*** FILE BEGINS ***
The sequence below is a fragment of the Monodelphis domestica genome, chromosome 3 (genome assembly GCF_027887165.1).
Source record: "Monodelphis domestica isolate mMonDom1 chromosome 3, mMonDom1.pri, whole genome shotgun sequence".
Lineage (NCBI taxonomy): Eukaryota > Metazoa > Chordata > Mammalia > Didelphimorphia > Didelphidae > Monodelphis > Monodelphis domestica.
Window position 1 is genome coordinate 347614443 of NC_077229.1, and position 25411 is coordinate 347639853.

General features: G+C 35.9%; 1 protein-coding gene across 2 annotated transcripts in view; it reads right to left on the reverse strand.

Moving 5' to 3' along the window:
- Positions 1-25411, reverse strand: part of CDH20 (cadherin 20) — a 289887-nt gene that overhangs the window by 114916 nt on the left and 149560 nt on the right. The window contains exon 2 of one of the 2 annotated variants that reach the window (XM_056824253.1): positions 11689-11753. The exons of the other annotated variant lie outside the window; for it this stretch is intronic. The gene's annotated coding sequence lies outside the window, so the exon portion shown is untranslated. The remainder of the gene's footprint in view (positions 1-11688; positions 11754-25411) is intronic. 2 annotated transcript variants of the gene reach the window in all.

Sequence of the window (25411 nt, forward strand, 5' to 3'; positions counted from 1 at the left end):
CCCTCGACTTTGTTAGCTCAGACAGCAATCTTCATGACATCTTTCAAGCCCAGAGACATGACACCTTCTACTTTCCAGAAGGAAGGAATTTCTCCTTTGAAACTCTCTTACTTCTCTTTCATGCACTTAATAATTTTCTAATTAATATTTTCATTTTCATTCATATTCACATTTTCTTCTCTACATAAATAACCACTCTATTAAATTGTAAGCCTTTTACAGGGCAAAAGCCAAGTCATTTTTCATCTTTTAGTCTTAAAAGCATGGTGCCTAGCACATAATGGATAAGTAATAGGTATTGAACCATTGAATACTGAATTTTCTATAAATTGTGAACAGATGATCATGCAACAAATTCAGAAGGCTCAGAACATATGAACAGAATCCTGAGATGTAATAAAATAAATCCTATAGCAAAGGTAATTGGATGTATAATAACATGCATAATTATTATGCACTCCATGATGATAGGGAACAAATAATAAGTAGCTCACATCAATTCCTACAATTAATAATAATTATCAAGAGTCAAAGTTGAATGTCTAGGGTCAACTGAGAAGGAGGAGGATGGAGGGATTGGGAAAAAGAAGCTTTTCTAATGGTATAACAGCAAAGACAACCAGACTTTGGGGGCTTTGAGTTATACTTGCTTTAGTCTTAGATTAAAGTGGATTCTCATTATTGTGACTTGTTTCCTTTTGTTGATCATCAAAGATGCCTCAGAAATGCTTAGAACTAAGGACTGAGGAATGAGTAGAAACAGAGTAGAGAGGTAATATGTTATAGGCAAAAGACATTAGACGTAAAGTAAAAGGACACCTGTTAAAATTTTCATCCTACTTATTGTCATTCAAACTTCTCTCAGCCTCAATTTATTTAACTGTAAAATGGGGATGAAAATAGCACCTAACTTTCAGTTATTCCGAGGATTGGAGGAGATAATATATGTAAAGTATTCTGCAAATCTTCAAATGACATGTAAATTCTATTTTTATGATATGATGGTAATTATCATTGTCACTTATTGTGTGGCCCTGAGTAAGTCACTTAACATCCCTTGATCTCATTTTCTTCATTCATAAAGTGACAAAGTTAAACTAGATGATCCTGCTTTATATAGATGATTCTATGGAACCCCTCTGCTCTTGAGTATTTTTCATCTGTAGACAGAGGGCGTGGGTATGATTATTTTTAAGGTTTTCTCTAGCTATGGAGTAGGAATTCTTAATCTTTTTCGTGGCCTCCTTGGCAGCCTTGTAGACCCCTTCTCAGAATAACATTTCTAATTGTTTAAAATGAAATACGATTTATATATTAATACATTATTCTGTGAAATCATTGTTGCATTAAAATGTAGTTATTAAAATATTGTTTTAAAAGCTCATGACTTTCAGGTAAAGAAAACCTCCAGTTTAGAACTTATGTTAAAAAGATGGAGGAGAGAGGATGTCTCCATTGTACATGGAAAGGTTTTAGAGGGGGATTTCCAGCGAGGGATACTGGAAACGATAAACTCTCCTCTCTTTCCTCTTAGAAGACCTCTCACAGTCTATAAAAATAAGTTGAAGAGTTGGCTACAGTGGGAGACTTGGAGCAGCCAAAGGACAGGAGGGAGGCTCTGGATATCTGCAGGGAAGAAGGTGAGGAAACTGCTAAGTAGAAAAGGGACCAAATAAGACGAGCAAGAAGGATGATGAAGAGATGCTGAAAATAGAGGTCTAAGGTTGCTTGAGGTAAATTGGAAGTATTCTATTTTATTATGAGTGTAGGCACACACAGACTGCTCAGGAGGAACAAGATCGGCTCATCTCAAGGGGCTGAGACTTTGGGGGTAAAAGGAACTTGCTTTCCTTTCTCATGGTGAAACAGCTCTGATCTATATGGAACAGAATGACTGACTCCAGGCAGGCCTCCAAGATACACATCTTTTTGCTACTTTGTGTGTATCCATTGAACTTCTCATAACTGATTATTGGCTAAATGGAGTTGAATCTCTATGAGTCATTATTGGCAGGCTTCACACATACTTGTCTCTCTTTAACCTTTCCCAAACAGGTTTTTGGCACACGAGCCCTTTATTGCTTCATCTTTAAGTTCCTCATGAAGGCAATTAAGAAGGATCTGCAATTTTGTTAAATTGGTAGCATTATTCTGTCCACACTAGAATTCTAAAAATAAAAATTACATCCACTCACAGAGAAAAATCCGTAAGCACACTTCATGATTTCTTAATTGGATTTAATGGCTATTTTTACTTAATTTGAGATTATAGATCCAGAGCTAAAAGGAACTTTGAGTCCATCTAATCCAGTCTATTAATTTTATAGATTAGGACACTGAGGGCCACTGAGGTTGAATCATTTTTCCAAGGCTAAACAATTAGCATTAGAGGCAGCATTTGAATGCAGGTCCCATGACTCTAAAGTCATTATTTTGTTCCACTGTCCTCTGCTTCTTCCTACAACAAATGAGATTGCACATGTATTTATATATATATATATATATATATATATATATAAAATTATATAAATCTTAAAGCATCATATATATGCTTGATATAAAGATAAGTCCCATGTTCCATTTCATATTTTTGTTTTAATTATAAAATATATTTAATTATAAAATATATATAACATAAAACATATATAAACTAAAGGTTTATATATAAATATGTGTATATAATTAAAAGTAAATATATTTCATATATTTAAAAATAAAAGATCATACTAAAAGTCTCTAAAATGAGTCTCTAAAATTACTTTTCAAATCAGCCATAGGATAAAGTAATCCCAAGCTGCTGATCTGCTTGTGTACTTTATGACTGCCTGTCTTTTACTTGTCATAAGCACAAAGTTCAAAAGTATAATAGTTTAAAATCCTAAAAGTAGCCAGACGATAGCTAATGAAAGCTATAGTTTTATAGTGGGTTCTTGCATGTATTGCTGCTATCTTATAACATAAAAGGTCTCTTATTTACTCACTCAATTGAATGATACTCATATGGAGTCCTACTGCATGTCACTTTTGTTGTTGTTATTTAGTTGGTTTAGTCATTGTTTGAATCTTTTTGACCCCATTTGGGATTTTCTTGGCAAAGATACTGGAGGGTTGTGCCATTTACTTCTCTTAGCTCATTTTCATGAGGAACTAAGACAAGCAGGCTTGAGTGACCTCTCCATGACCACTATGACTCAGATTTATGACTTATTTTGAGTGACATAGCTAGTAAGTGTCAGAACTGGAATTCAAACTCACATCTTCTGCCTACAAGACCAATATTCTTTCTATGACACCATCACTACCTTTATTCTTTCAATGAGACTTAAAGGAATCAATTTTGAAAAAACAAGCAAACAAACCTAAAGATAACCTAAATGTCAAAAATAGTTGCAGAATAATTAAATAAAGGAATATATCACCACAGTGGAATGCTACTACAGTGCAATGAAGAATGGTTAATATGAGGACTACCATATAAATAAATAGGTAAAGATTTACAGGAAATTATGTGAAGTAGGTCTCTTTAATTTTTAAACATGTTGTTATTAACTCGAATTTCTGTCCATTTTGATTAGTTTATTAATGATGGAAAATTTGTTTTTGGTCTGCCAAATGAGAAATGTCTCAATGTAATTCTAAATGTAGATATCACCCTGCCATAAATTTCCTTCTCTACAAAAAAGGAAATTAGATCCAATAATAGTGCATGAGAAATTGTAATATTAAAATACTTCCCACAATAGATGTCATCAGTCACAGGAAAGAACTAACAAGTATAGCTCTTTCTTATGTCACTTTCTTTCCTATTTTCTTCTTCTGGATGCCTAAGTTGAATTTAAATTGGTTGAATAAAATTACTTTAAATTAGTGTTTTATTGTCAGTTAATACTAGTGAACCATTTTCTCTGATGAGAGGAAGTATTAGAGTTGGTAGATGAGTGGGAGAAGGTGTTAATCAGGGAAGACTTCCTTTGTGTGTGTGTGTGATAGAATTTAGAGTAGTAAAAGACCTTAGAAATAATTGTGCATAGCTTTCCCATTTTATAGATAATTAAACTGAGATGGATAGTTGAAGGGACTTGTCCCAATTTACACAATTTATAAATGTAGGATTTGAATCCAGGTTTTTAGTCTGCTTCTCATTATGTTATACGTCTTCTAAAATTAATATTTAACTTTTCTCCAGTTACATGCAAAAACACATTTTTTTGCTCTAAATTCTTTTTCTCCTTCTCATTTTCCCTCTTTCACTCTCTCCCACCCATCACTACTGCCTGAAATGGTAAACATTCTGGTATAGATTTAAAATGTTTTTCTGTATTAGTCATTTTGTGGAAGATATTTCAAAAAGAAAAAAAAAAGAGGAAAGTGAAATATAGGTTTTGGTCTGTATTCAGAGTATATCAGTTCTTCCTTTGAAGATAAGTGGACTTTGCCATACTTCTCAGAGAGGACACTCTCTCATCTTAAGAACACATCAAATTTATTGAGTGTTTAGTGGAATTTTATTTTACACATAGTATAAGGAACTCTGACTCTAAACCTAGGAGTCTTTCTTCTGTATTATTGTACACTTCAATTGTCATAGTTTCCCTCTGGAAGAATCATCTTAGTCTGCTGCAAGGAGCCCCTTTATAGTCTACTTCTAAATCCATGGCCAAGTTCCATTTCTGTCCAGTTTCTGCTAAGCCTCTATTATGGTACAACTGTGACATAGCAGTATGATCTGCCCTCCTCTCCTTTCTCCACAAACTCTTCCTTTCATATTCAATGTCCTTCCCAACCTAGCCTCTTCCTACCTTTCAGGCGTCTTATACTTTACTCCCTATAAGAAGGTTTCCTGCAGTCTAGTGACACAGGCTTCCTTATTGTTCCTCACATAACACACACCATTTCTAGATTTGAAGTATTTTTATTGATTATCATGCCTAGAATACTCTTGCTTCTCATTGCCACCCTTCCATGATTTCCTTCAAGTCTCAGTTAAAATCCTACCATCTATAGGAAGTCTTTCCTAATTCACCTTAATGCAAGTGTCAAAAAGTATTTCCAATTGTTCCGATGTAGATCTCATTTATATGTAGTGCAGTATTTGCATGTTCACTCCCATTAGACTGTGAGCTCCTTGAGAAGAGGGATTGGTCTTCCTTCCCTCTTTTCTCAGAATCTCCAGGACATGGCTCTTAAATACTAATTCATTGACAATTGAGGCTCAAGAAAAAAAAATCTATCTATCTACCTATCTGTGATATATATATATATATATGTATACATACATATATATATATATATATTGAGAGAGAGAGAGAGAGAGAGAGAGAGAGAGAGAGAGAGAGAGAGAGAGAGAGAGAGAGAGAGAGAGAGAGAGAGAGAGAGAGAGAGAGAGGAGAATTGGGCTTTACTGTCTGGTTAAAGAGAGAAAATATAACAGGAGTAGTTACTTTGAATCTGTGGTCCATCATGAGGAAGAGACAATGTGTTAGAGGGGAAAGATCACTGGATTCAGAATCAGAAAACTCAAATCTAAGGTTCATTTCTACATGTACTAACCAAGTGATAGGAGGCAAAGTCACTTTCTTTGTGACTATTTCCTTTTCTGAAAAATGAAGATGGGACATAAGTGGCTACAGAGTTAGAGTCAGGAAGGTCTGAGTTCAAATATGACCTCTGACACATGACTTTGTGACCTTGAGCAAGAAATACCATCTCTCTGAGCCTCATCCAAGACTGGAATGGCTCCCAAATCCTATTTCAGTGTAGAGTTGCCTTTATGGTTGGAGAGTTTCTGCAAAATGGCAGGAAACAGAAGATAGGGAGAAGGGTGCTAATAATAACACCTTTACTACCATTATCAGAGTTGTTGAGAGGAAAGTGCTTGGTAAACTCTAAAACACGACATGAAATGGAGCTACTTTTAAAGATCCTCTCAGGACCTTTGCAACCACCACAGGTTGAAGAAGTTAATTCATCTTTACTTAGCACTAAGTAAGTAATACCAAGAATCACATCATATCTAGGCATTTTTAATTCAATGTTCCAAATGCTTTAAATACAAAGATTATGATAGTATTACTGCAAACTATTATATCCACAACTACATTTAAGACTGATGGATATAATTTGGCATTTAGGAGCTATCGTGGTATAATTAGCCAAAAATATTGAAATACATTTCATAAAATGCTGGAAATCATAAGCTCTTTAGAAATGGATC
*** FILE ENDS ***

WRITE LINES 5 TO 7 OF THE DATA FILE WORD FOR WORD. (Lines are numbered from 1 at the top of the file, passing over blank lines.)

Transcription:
General features: G+C 35.9%; 1 protein-coding gene across 2 annotated transcripts in view; it reads right to left on the reverse strand.

Moving 5' to 3' along the window:
- Positions 1-25411, reverse strand: part of CDH20 (cadherin 20) — a 289887-nt gene that overhangs the window by 114916 nt on the left and 149560 nt on the right. The window contains exon 2 of one of the 2 annotated variants that reach the window (XM_056824253.1): positions 11689-11753. The exons of the other annotated variant lie outside the window; for it this stretch is intronic. The gene's annotated coding sequence lies outside the window, so the exon portion shown is untranslated. The remainder of the gene's footprint in view (positions 1-11688; positions 11754-25411) is intronic. 2 annotated transcript variants of the gene reach the window in all.